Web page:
What the Cats Think

Kel and Ruby: Supervisors of PT

Many thanks to all who sent Jim good wishes for his knee replacement surgery.  I’m happy to report that overall things have gone well.  He’s up and walking again (with a walker) and diligently applying himself to his PT.  Sure, there have been rough times, and there are certain to be more rough times, but he’s doing as well as could be expected.

Before the surgery, Jim and I did everything we could to prepare our household for the disruption that was certain to follow.  We stocked up on groceries.  We did lots of laundry.  We made up the bed in the guest room, just in case one or more of us would need it.  (We have.)  But there was one important issue we couldn’t deal with in advance: We couldn’t prepare the cats for all the changes to come.

(This is not to slight the guinea pigs but, although they interact with us, as long as someone shows up with treats and rotates them through their various domiciles, they’re not too picky as to which of their humans it is.)

Halloween night, when I staggered in from more than twelve hours at the hospital, the immediate question of “Where’s dinner?  In fact, now that we’re on the topic, where was lunch?” rapidly changed to “What did you do with Jim?”

The most immediately upset was Ogapoge, who thinks Jim is his personal property.  However, when I crawled into bed, I felt every cat take a turn walking up the bed and inspecting where Jim should be.  When they didn’t find him, they came and poked me, as if I might be hiding him.  However, they weren’t overly upset.  The last few months, Jim has had to be away for several days at a time, and they figured that this was more of the same.

They were more indignant when I vanished again on Thursday to spend most of the day at the hospital with Jim.  I work at home, you see, so I am supposed to be available at all times.  It probably didn’t help matters that I came home with Jim’s scent on me.  I found myself imagining the cats conferring, wondering if I might be keeping Jim imprisoned somewhere.

When on Friday I brought Jim home, the cats’ initial jubilation changed to consternation.  Jim smelled wrong.  He was walking funny – and never without this horrible rattling thing in front of him.  Again, Ogapoge was the most upset.  His pet was back but changed.  Kwahe’e was fairly mellow about matters but, at sixteen, he’s seen the world.  He came over, buffed Jim’s shoes, then went back to his basket.  Keladry was watchful, while Persephone – who is the most social – was mostly concerned because Jim would not let her jump up to sit on his lap from the right (the surgical side), only the left.

By this writing, the cats have all adjusted to the change.  Keladry has appointed herself Supervisor of PT.  Ogapoge forgave Jim when he learned Jim could still play with him and feed him – and that the rattling monster didn’t seem inclined to do anything without Jim’s supervision.  Kwahe’e figured out he could get up on the guest bed to check on Jim, so that was fine.  Persephone decided that the amount of time Jim spends sitting means there is more lap time available.

So we’re settling into a new normal here.  I’m not back to writing yet, and I probably won’t be for a while more, since my creative energy is going into finding new ways to do old tricks.  However, like the critters, I’m relieved to have Jim home again – and I appreciate how the rattling of the walker lets me know when he’s up and about and might need my help.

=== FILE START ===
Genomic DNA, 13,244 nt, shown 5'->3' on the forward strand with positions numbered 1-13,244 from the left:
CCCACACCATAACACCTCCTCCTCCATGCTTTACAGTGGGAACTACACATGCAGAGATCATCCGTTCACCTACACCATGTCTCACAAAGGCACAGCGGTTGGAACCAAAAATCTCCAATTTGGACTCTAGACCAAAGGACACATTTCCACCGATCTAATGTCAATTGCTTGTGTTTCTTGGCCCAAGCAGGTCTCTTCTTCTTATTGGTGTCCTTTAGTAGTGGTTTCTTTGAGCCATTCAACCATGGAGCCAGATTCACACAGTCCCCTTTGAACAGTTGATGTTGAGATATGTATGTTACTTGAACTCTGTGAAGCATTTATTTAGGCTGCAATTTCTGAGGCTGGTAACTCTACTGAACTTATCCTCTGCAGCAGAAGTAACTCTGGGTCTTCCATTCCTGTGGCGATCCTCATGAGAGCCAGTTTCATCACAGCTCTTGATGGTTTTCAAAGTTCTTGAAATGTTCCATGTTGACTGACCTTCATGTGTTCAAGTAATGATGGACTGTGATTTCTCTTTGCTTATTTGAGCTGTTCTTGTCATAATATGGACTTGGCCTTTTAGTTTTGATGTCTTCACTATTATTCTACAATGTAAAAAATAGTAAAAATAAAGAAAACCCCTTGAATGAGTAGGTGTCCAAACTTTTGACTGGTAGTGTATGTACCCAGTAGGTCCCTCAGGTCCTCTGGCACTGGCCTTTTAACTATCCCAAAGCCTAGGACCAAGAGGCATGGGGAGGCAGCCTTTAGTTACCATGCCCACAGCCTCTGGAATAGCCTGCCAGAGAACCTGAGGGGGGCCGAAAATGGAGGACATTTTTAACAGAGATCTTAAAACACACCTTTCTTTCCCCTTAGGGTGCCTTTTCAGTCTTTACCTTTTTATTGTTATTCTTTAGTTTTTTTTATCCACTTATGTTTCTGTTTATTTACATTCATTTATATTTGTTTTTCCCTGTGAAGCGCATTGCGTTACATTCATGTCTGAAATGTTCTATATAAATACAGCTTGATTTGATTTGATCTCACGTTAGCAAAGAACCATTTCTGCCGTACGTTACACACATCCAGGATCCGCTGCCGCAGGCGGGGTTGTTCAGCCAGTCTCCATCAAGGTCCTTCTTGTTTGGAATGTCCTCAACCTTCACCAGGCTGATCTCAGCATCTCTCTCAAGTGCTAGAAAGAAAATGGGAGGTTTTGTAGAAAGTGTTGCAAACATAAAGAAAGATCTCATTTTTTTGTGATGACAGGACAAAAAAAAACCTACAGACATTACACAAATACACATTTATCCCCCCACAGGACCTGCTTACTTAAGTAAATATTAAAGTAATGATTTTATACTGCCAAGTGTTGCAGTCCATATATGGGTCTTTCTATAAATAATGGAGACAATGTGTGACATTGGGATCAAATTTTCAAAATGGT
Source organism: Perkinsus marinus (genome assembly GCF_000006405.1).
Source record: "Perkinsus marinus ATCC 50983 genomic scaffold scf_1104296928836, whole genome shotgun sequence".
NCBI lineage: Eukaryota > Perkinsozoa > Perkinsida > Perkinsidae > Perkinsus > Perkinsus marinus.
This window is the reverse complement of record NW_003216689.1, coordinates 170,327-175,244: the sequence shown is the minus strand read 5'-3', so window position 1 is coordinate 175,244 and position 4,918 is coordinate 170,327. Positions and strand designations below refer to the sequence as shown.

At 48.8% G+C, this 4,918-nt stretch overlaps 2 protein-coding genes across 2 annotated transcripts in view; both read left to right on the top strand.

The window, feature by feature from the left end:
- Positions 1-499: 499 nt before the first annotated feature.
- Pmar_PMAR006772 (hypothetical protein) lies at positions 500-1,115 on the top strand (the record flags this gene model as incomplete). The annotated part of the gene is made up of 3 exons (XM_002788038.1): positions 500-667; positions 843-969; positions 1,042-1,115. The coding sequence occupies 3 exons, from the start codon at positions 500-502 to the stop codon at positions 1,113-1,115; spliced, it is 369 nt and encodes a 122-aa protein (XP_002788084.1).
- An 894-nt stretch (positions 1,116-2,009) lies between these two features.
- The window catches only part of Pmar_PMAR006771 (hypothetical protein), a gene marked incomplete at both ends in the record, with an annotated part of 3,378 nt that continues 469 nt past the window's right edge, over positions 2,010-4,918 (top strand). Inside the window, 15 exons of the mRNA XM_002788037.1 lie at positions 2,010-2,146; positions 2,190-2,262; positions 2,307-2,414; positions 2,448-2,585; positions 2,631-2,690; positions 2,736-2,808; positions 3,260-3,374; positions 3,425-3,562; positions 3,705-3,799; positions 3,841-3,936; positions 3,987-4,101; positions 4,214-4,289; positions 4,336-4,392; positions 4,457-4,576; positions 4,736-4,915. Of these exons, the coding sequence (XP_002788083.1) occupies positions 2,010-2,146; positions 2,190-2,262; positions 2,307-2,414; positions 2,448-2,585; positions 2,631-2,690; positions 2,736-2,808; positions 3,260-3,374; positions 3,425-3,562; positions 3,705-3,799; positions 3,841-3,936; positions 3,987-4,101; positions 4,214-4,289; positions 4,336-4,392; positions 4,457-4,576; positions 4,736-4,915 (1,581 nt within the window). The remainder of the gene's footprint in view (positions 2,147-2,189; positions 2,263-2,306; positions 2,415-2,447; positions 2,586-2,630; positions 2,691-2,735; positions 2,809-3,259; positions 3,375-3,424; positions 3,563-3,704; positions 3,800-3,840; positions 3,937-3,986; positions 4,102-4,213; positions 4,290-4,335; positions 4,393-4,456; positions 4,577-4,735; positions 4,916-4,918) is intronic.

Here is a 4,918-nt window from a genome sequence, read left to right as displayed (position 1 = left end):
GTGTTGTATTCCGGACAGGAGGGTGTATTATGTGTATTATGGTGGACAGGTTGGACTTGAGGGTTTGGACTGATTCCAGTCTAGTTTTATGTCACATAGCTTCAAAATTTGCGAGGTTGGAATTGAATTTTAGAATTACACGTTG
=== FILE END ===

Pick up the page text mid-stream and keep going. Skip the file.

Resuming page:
I hear it now.  Later!



5 Responses to “What the Cats Think”

  1. Louis Robinson Says:

    Good stuff!

    Trivia question for Jim: does he run into chicken bones often? If so, do they ever turn up before the arrival of Europeans on the site? [Yes, I’ve gotten back to reading Why Did the Chicken Cross the World]

    • janelindskold Says:

      I just asked Jim… He says that they do sometimes find chicken bones on historic Spanish sites. The earliest ones he personally can recall are from around 1680, but that doesn’t mean there aren’t earlier ones. As far as he knows, they never turn up before Europeans. Please remember, his specialization is the American Southwest, so this should not be taken as blanket for the entire continent!

      • Louis Robinson Says:

        Tell him “thanks”, and it was precisely for the Southwest that I was wondering. I know that horses moved into the native population ahead of direct contact, and given the general utility of chickens [and the complex trade networks of the region] wouldn’t have been surprised if the same held for them.

  2. Harried Harry Says:

    Jane, I’m very happy to hear Jim is home and doing well. I’m fortunate since I’ve never had “replacement” surgery, but I do understand the challenges of having critters who don’t understand what is going on with the People in their lives. I”m just very happy they have settled down and are allowing you two to work out how to adapt to the temporary condition you find yourselves involved in.

    One of my dogs (Moli) has a collar that chimes as she moves. We know about where she is by the noise of the collar. If I don’t get up early enough for them, she will come into the bedroom and jump on the bed till I wake up enough to let her know I have heard her. Since I don’t usually get up till around 7:00 but she gets up at 0530, I end up having several wake-up calls.

    Having critters to care for us is a blessing but, at times, it sure plays havoc with our schedules. Best wishes for Jim’s recovery and for you to recharge your batteries. Just remember to take your time, jot down a note or two, and return to work after the first snow!

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